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Expense Categories

·5 mins

As a health coach, you have a lot of business expenses to categorize on Schedule C of your individual tax return. This is a guide to some of the most common transactions you might have and how to categorize them.

Keep in mind that small businesses reporting expenses on Schedule C must be especially careful to claim deductions only for business expenses, not personal expenses. They represent a hot spot for IRS audits, which is why you might want to retain the services of a tax professional like Daybreak Tax.

Common expenses #

Here are some frequent business expenses for health coaches and common ways to categorize them on Schedule C:

Expense Line # IRS category
Optavia annual dues 27 Other
Website hosting 8 Advertising
Online advertising 8 Advertising
Marketing 8 Advertising
Mileage deduction 9 Car and truck expenses
Business use of personal vehicle 9 Car and truck expenses
Computer 13 Depreciation and Sec. 179 expense
Cell phone 13 Depreciation and Sec. 179 expense
Printer 13 Depreciation and Sec. 179 expense
Parking fees 9 Car and truck expenses
Tolls 9 Car and truck expenses
Printer ink/paper 18 Office expense
Business insurance premium 15 Insurance
Logo design 17 Legal and professional services
Interest 16 Interest
Postage 18 Office expense
Business license 23 Taxes and licenses
DBA filing fee 23 Taxes and licenses
LLC organization fees 23 Taxes and licenses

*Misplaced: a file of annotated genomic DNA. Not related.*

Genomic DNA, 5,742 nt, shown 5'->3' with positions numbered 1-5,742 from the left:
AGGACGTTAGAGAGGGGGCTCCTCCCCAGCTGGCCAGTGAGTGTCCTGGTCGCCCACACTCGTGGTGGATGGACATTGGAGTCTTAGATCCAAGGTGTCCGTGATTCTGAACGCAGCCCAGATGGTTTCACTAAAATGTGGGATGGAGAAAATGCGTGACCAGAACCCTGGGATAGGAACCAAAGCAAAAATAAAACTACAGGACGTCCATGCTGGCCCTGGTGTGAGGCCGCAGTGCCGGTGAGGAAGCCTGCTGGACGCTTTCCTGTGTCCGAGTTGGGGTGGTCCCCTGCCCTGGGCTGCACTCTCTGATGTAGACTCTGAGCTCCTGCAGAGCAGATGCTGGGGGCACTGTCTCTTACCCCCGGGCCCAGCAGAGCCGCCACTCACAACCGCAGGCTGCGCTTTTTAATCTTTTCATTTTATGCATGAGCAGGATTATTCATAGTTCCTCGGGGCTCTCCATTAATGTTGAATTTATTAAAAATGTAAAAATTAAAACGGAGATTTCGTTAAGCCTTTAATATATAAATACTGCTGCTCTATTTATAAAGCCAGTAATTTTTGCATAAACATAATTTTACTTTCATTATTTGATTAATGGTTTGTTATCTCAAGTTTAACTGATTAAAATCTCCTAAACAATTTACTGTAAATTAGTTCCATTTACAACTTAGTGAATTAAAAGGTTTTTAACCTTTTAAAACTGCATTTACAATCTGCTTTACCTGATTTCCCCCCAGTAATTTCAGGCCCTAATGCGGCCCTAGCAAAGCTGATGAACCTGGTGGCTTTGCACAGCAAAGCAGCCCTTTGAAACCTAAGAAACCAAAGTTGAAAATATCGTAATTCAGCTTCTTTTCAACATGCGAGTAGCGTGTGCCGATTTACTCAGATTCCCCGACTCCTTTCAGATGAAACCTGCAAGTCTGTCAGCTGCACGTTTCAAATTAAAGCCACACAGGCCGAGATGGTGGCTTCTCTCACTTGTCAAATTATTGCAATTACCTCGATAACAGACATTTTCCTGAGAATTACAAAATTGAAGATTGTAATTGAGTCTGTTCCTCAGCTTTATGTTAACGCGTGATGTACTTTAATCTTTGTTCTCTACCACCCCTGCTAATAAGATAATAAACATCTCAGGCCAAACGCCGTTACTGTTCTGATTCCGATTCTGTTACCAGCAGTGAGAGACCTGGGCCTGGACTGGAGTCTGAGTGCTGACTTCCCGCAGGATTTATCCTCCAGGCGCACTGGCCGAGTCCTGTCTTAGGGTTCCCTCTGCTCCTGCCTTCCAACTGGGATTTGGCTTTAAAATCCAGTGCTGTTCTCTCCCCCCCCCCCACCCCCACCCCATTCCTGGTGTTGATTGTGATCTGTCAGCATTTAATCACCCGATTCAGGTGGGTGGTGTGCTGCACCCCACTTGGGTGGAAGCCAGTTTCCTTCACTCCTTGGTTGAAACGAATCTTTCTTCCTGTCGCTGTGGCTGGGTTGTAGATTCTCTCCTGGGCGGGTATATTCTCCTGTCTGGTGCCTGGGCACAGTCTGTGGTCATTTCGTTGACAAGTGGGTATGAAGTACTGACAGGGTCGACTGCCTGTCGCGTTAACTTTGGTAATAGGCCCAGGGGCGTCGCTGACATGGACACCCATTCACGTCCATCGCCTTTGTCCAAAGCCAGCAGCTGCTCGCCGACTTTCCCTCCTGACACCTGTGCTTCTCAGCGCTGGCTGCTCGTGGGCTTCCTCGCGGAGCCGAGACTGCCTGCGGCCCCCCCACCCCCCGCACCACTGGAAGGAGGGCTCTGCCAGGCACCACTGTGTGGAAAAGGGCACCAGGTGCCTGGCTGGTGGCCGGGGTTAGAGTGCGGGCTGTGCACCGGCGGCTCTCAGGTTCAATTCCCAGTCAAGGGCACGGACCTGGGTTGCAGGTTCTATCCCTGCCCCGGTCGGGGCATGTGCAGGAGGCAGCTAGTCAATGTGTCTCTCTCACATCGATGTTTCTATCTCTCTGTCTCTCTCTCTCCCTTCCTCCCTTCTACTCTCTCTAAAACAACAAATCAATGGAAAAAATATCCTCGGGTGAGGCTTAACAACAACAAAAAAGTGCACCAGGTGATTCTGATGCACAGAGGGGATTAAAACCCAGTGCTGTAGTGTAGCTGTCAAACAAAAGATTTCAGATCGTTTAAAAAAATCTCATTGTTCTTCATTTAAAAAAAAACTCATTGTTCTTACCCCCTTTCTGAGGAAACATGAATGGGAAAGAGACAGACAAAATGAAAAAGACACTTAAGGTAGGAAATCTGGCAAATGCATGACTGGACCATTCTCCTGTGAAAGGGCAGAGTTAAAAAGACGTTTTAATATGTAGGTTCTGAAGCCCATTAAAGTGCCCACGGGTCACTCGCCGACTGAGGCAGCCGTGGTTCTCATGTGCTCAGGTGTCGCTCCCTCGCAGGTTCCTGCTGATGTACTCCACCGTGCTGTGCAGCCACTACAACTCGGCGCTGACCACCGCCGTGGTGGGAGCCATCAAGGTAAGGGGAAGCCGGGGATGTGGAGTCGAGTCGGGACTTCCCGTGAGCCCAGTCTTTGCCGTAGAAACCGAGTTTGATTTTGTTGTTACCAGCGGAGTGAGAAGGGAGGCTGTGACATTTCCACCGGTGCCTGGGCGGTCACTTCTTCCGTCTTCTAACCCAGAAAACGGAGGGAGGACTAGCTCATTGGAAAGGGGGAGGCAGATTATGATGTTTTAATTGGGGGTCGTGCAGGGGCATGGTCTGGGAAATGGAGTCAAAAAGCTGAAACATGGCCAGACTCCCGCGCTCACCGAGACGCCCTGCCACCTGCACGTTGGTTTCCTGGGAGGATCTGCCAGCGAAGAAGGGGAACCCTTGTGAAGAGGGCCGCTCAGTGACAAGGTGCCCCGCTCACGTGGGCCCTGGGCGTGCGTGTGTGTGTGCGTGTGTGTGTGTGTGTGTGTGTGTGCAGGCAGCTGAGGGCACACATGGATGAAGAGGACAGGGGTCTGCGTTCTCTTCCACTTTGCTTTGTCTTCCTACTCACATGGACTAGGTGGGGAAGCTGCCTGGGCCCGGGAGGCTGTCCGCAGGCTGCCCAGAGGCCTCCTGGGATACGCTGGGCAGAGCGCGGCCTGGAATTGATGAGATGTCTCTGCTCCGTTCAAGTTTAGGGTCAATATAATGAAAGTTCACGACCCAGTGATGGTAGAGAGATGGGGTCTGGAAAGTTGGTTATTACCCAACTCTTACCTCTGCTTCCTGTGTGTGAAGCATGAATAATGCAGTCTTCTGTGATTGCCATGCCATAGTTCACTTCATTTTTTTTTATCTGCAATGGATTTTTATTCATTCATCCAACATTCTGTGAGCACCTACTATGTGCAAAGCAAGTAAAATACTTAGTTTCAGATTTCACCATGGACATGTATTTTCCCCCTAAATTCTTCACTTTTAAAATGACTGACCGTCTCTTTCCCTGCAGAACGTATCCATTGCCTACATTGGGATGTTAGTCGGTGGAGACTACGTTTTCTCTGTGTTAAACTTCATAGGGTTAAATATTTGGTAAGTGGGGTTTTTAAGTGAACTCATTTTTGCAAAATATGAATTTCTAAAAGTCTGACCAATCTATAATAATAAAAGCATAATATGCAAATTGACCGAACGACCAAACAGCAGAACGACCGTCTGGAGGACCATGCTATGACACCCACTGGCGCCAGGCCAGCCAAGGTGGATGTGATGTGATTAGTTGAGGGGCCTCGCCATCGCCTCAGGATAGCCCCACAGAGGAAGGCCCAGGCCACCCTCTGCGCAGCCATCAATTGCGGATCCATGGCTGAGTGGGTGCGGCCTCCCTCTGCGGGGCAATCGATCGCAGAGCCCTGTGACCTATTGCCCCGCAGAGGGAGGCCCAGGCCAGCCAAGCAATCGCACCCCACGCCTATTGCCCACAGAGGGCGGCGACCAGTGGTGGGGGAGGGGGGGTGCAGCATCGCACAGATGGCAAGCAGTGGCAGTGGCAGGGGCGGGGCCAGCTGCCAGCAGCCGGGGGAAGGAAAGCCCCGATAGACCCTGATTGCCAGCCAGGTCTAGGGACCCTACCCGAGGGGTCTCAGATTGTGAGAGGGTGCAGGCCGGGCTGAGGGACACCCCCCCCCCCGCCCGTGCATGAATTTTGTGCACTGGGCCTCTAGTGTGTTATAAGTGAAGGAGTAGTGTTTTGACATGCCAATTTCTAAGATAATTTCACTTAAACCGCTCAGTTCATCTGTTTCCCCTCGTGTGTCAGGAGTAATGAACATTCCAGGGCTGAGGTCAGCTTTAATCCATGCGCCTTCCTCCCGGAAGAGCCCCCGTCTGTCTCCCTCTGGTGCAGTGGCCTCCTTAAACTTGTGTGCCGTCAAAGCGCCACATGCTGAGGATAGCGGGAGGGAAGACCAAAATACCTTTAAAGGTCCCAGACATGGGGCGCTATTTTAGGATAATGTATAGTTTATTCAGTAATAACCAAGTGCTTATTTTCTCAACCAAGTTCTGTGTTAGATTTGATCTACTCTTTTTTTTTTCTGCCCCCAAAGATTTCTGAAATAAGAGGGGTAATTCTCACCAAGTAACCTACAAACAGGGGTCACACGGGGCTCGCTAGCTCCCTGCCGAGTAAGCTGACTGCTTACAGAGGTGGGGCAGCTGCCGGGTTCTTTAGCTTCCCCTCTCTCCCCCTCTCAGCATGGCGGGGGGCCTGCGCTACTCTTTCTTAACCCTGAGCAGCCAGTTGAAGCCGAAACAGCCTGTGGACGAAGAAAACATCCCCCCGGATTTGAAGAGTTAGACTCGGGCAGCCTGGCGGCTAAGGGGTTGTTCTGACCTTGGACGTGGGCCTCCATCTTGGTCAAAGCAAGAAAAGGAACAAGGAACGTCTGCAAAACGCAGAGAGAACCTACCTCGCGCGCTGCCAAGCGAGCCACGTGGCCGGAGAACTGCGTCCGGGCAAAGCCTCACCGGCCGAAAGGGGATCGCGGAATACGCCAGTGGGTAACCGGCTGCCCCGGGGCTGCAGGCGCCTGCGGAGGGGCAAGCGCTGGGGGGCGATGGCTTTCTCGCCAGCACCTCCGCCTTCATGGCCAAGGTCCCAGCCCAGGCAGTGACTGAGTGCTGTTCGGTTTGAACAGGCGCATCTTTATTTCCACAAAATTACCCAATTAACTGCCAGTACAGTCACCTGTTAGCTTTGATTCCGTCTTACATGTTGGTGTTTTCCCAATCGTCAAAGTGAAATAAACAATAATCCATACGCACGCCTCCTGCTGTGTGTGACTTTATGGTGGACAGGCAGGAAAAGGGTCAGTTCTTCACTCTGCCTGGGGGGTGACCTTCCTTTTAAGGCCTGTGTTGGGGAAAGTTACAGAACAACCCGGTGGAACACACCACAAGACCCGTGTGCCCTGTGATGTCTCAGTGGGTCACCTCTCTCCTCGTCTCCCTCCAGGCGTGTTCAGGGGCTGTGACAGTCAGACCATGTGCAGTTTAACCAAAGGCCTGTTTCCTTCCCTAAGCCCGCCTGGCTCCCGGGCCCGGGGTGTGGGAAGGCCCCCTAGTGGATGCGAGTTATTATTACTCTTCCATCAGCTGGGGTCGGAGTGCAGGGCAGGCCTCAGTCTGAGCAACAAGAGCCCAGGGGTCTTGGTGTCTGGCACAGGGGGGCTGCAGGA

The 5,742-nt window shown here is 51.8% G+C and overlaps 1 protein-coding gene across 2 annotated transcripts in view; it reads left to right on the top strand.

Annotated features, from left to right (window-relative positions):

Meals with clients 24 Travel and meals
Overnight travel 24 Travel and meals
Meals while traveling 24 Travel and meals
Phone service (landline or cell) 25 Utilities
Internet service 25 Utilities
Utilities (business premises) 25 Utilities
Home office deduction 30 Business use of your home
Startup costs 27 Other
Memberships 27 Other
Subscriptions 27 Other
Software licenses or subscriptions 27 Other
Professional development books or seminars 27 Other

Because many of these categories are not explicit and some expenses can be categorized multiple ways, we recommend consulting a tax professional when deciding how to report your business expenses. That gives you the best chance of staying out of the crosshairs for an IRS audit.

IRS categories #

Here is a short description of each expense category. For more details, refer to the Schedule C instructions from the IRS.

8. Advertising #

Advertising and marketing expenses to promote your business.

9. Car and truck expenses #

Business use of your personal vehicle, for traveling for client visits or business meetings.

You can deduct either

  • Standard mileage deduction plus parking fees and tolls OR
  • Business portion of actual expenses (fuel, maintenance, insurance, but not depreciation or lease costs)

10. Commissions and fees #

Money you pay to salespeople you employ or contract with (may require also filing a 1099-NEC or 1099-MISC)

11. Contract labor #

Money you pay to someone to perform work for your business, as long as they are not your employee (may require also filing a 1099-NEC or 1099-MISC)

12. Depletion #

This applies to companies that extract natural resources.

13. Depreciation and sec. 179 expenses #

When you have business equipment with a long life, you can either depreciate it over the life of the item, or (if it’s below certain thresholds) deduct its full cost in the year you purchase it (a “Section 79 deduction”).